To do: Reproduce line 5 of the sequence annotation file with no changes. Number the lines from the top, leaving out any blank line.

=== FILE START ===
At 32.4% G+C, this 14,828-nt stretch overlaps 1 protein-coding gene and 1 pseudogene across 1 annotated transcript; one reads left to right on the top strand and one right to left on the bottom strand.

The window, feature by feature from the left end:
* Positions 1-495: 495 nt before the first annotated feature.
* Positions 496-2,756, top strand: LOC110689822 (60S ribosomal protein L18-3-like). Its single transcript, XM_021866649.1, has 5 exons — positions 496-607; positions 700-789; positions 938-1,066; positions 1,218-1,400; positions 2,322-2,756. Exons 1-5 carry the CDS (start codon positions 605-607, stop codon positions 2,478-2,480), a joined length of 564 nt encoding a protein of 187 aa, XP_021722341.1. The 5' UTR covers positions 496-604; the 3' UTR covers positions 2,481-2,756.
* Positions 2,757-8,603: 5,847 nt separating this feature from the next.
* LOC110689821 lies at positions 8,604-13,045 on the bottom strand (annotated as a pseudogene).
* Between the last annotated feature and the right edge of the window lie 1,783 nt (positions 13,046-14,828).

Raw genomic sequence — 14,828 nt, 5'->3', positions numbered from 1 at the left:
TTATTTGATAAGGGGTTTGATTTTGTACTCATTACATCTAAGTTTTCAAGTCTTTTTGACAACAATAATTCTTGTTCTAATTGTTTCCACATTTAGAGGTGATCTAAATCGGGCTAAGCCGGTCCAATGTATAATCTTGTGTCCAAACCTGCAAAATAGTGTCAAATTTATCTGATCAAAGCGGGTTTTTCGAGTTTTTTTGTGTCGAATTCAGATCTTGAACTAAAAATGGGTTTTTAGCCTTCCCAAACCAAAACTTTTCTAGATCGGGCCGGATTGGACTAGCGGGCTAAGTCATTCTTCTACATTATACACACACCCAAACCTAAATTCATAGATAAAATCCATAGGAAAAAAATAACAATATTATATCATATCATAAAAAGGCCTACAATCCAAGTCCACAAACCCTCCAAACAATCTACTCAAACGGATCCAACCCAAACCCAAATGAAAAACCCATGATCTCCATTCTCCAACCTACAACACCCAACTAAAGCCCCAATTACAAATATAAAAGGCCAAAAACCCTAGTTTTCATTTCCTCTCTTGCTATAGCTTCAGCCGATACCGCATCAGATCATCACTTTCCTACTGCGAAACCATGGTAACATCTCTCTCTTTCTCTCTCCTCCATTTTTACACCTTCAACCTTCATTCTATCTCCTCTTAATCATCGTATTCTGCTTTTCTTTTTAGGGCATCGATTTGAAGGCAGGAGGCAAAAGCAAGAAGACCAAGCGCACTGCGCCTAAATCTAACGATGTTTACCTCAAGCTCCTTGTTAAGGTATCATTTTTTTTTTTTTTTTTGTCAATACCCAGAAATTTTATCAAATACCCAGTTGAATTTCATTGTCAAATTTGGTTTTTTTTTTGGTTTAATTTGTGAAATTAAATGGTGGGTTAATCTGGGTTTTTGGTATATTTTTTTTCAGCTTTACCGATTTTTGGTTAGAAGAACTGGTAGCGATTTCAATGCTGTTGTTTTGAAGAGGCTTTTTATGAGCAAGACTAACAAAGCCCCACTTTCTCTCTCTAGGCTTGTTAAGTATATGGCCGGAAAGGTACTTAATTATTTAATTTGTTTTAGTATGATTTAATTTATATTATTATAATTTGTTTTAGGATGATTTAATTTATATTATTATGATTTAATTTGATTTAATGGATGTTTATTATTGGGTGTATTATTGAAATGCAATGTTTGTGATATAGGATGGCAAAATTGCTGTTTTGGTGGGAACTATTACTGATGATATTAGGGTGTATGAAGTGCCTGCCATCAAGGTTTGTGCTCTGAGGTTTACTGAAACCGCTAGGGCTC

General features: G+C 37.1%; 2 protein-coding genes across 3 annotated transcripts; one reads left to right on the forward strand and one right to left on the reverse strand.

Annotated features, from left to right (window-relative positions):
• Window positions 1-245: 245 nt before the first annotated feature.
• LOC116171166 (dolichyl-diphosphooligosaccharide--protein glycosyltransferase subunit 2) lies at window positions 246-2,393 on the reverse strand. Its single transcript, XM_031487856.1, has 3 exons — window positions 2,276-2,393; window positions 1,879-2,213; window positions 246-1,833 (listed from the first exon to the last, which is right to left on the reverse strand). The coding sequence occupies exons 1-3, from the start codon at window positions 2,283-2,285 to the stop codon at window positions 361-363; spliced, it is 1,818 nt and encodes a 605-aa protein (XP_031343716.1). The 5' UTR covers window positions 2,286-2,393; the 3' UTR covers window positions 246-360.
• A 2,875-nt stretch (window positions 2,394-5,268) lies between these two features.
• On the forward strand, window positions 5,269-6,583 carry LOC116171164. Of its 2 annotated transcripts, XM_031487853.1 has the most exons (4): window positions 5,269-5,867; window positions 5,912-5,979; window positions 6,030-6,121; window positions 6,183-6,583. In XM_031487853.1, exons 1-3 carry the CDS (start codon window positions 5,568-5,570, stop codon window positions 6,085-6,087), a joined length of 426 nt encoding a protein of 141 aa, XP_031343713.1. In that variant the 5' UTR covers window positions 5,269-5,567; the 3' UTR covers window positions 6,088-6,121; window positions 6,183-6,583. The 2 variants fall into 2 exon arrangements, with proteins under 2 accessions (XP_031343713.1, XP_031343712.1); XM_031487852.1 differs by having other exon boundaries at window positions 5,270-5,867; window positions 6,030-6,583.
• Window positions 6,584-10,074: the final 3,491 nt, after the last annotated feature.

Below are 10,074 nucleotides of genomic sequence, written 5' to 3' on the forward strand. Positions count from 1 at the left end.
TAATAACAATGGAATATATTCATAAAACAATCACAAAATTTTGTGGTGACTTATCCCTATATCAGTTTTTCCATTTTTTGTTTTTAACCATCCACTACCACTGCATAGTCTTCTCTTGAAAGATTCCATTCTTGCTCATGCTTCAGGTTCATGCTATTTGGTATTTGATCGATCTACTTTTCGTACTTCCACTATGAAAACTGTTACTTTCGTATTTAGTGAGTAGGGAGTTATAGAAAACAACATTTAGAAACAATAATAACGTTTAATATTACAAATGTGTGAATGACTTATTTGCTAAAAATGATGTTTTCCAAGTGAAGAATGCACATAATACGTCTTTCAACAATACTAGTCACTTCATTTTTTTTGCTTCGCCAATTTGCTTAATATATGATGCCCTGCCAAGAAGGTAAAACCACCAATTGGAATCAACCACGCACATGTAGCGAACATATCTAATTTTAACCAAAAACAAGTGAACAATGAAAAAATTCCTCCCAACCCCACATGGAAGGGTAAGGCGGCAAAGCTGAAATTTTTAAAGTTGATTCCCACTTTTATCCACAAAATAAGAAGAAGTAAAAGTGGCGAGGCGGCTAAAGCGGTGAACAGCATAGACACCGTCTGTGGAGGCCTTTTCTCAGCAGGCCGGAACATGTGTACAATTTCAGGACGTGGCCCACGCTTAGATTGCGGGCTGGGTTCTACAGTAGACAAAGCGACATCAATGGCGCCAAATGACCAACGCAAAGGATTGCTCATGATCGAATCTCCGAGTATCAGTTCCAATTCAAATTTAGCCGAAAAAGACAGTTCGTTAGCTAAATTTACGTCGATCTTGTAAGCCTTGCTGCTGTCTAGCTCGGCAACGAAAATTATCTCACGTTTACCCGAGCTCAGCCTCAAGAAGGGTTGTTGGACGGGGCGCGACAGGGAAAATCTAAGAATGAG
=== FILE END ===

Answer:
* Positions 2,757-8,603: 5,847 nt separating this feature from the next.